Trends or Classics?

I’ve seen the trends come and go in my long career. Trends are, by nature, temporary. Maybe I’m just getting grumpy with age but what about the classics??? The tried and true!

I remember when decks were all the rage. Today people frown when you mention a deck. It’s perceived as too much work with staining. But in some cases, such as a sloping property or high doorway, a deck is usually the best, maybe the only option. Yes there are “composite” materials today that don’t require staining. But the less expensive composites will still fade and crack with no means of fixing it. Composites can’t be stained. Wood can be given a fresh look with a new coat of stain, which may be sprayed on relatively easily . And even the cheaper composites cost about 30% more than treated wood. Indeed there are better composite materials but now we’re talking triple the cost of wood.

Pavers are more popular today. I agree that pavers are very nice. A better alternative to concrete as they won’t crack and if they settle can easily be fixed. Incidentally, if properly laid they shouldn’t settle. However, with a high door or slope, which requires a lot of fill, there is a good chance of settling.

But enough about that…………..what about plants? I’ve spent a lot of time in old gardens with beautiful large trees and plants that have survived hundreds of cold winters and hot summers. I like to use these time tested “classic” plants. We hear and read about the “new introductions” every year. But guess what………………… some nursery has put a cute name on a slightly different plant and paid for marketing to receive royalties. The “latest and greatest” aren’t always as advertised. We probably have 10,000 hostas to pick from and hundreds of hydrangeas. There are varieties of common species that aren’t any better but have a “cute” name on them for marketing reasons. A prime example is the dwarf lilac. Who wouldn’t like a dwarf lilac? There are basically 2 to choose from. Miss Kim and Syringa meyeri ‘Palibin’ or dwarf Korean lilac. Which would you pick? Miss Kim of course. Sounds cute. But it gets bigger, flowers less and has a bad case of leaf spot in the summer. Somebody making a royalty named it. Nobody gets a kick back on meyeri ‘Palibin’. It’s shorter, with nice glossy foliage and abundant flowers. Granted, you might have it and it’s getting 6-7’ tall. Just keep that in mind when you plant it. Miss Kim gets 8-10’ tall. They are considered dwarf because common lilac can get 15’ tall! By the way, I’m sure you’ve all heard about “Bloomerang”, the “dwarf lilac that blooms all summer”. Not really. It’s a weak grower that occasionally “sports” a few sparse flowers out of season. It’s a very disappointing introduction in my opinion.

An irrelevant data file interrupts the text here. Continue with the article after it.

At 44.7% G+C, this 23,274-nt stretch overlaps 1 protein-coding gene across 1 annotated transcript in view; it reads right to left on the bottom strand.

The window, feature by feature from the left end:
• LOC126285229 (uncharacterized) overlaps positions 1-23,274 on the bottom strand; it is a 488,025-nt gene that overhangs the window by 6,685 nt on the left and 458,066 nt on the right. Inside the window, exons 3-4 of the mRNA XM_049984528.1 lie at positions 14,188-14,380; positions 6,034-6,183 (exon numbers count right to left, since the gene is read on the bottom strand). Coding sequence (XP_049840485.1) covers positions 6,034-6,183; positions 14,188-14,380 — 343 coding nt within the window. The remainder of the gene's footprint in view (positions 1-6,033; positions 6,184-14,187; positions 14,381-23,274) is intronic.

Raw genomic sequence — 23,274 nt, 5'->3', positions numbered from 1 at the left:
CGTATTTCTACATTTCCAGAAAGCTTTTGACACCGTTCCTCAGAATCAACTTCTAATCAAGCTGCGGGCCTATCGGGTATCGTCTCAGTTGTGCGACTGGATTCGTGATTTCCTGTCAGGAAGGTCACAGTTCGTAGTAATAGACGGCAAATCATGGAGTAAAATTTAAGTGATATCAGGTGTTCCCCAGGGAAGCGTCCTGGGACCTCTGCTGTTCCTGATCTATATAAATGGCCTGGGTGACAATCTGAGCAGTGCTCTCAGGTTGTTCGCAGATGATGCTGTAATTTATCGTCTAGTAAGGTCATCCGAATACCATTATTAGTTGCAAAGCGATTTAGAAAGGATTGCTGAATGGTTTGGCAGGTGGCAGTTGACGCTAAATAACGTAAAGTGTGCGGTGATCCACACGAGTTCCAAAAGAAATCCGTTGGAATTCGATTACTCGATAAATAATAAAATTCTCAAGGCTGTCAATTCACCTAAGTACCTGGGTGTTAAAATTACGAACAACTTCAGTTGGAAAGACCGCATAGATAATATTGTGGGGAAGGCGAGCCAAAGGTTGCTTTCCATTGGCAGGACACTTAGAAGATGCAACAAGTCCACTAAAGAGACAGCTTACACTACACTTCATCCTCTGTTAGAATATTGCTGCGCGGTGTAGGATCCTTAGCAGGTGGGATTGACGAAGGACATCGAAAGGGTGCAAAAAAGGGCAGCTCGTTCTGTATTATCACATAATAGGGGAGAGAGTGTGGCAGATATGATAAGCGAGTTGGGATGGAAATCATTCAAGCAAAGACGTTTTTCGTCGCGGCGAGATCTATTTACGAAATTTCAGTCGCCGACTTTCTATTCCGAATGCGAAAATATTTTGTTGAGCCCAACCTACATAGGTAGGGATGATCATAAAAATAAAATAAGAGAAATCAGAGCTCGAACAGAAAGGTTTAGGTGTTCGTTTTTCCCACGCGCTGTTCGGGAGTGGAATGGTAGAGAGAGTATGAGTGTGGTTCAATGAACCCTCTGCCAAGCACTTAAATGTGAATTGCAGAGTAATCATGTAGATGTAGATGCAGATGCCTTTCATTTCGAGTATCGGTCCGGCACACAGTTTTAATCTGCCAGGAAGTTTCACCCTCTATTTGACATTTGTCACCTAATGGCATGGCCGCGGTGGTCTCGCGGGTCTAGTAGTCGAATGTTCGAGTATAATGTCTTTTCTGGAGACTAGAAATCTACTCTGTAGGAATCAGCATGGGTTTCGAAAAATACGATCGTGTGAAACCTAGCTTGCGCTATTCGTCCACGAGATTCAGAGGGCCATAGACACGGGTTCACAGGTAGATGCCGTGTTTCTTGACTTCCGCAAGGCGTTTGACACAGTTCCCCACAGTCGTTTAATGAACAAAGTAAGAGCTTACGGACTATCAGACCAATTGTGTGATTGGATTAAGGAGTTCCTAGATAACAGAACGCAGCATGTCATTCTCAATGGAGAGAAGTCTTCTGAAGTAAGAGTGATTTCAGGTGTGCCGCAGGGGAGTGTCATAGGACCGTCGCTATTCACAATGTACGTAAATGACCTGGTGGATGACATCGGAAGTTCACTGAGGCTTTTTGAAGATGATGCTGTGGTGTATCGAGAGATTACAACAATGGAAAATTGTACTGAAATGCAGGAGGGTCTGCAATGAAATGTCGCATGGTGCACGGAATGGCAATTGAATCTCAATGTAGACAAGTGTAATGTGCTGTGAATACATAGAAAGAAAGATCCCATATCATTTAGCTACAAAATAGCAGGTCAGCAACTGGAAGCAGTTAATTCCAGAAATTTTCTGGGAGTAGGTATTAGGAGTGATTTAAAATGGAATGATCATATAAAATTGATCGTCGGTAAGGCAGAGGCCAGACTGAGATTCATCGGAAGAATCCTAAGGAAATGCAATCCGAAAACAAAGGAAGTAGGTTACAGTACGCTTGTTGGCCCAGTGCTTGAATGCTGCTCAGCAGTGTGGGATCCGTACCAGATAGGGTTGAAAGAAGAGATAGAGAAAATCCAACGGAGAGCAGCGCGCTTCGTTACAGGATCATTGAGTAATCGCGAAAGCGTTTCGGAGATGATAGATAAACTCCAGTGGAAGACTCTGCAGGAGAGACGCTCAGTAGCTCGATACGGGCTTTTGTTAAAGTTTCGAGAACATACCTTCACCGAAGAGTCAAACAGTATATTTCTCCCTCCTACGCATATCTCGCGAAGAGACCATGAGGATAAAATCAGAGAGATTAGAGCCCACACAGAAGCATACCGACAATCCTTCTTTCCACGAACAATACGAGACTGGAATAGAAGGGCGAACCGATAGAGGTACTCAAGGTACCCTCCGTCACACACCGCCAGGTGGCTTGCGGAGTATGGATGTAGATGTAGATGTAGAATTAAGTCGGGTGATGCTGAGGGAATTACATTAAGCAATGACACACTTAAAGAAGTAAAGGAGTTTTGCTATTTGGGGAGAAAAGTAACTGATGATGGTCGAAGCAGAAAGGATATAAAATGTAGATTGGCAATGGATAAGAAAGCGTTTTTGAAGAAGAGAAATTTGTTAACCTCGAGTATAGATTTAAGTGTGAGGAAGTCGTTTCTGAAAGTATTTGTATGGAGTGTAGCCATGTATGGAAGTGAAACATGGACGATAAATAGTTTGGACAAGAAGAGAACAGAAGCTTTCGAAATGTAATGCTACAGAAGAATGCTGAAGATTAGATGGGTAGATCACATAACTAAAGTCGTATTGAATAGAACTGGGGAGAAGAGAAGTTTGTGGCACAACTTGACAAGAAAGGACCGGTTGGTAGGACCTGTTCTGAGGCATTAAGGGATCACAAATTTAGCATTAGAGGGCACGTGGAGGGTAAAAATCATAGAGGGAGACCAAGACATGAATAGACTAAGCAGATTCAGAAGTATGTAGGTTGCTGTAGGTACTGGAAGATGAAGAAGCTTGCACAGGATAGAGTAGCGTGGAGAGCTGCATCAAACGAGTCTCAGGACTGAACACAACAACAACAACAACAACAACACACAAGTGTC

OK……………enough ranting. There are some nice new varieties of new hybrid plants out there. And all trends are not bad. But you should give your new project careful consideration. Maybe ask for a professional opinion. Don’t just do what the neighbor does or follow the advice of a garden writer. Talk to a “gardener”.


Enjoy the coming cool, clear autumn!

Green species Japanese maple with fire engine red fall color in Marysville, Ohio!